Tuesday, 17 August 2010


There's a television programme called Cold Case, where unsolved crimes are re-examined in the light of new evidence. I think. I haven't seen it. What was I going to say? Oh, yes. The case of the dead elephants. There are a number of ideas as to the demise of the mammoths, mastodons and other exciting megafauna of North America about 13,000 years back. You know - when all this was fields. At the same time, a paleo-Indian people known as Clovis, famous for their stone spear points, seem to die out. The demise of the big, hairy animals and the spear-toting man would appear closely linked.

Well, three years ago a nuclear scientist, Richard Firestone, and geologist Allen West published a paper suggesting a supernova explosion some 41,000 years ago fired out a series of comet-like missiles, one of which piled into North America around 28,000 years later (that's about 13,000 years ago, to save you the maths). Aha - a suspect. The story went that initially there had been an early shockwave, 34,000 years ago, of tiny, hot, radioactive, magnetic iron-rich lumps from the supernova which had hit earth and caused considerable misery. Famously, three mammoth tusks found in Siberia and Alaska were pitted with flecks of what's thought to be this early supernova grit. Secondly, the impact of the comet at the 13,000 year-ago point had an immediate and severe effect on the wildlife, particularly anything right underneath. Then thirdly the landing created a series of wildfires that spread across the continent burning up all the vegetation and generally roasting stuff. Firestone and West proposed the extent of these fires was sufficient to eventually result in the extinction of the missing North American megafauna and the Clovis culture.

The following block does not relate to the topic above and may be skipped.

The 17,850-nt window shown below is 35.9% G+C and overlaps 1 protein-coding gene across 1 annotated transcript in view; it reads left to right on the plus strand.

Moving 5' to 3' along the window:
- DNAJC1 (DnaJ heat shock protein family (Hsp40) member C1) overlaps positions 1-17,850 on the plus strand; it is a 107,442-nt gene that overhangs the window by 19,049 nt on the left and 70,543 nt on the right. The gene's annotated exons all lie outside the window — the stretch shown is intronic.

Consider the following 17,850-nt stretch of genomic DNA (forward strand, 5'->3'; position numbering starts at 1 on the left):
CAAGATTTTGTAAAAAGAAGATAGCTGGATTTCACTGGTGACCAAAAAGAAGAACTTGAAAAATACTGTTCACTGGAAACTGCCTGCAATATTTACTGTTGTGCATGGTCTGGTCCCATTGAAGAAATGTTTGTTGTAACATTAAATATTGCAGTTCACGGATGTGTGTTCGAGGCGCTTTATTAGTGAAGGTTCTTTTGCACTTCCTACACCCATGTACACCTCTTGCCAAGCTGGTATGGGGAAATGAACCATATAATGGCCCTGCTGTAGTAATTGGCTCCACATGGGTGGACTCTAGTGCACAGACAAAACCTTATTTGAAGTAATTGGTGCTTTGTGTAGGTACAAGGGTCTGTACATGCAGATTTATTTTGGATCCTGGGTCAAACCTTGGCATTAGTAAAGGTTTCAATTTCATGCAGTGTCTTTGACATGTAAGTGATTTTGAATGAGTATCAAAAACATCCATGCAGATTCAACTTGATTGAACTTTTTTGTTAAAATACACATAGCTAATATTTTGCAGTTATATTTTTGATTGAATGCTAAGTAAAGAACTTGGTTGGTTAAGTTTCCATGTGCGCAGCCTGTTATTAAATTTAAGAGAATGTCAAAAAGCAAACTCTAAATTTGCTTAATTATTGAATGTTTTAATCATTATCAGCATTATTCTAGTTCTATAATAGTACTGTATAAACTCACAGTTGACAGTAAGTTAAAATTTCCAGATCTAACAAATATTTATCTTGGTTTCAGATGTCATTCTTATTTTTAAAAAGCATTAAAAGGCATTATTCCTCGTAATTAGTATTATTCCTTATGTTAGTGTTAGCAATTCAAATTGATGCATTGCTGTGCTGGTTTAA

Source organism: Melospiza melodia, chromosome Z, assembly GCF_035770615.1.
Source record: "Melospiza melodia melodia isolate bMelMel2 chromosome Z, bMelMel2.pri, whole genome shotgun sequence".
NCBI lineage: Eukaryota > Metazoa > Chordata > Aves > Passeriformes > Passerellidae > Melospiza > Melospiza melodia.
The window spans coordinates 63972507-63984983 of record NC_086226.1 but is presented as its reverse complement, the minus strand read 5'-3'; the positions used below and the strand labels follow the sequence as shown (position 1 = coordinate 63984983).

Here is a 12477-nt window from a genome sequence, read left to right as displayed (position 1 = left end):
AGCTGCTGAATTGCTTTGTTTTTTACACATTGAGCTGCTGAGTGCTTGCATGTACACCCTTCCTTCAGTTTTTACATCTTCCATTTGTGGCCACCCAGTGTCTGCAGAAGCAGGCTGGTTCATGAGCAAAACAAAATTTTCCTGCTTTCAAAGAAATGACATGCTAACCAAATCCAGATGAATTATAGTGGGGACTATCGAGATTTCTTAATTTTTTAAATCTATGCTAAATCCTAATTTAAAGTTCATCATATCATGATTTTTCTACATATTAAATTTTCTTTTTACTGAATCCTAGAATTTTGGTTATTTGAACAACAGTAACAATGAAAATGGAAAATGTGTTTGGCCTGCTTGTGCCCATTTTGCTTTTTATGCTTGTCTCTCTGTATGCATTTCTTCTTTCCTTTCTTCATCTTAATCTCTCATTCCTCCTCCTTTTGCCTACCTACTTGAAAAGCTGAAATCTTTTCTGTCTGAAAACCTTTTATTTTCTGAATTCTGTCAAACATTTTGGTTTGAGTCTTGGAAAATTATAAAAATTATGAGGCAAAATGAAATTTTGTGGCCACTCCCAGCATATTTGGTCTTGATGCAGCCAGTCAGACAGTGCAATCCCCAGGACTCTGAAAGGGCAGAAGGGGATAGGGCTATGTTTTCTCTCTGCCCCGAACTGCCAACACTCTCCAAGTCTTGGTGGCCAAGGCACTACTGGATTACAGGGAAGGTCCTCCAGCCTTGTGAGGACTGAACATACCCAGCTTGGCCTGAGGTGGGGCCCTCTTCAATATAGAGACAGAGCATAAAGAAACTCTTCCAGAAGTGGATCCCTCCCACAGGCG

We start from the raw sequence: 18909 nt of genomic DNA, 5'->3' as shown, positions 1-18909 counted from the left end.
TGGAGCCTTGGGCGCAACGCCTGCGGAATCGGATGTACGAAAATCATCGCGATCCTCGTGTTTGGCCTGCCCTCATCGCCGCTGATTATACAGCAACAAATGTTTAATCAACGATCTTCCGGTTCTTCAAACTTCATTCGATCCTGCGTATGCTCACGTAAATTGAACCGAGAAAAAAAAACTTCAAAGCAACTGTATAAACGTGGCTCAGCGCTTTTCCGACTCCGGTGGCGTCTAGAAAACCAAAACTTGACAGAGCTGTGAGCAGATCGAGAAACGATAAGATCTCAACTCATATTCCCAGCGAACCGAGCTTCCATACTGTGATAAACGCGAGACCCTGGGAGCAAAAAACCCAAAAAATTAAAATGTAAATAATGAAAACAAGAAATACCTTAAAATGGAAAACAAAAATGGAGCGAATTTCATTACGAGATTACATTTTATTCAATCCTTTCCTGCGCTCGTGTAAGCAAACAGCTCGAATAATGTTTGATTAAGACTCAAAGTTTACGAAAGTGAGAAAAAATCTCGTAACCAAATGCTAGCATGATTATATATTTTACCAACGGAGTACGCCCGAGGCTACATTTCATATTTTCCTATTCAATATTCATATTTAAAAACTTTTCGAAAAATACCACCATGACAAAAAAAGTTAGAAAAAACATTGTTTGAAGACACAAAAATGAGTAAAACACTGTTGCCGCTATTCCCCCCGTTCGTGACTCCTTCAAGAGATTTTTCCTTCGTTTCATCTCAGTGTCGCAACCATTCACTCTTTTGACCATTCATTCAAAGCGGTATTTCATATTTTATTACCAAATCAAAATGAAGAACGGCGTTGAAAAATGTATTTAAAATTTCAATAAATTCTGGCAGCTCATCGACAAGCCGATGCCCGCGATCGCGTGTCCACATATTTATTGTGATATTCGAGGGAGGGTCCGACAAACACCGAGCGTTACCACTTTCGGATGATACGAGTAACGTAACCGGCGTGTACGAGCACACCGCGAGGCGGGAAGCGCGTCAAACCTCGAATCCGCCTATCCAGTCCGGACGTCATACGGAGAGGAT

These claims were received with a degree of scepticism and recent research published in the Proceedings of the National Academy of Sciences lays out a number of concerns. There is evidence enough to support the meteorite impact, and there are certainly signs of large-scale fires at around the right time. What's dubious is the sweeping nature of the hypothesis. It seems very unlikely to me that such wildfires would be quite so all-pervasive and apocalyptic. I'm sure populations took a big hit but people, plants and animals usually find a way through things one way or another. So - was the death of the mammoths down to a big space explosion? Verdict - not guilty. Not completely. Aren't I decisive?

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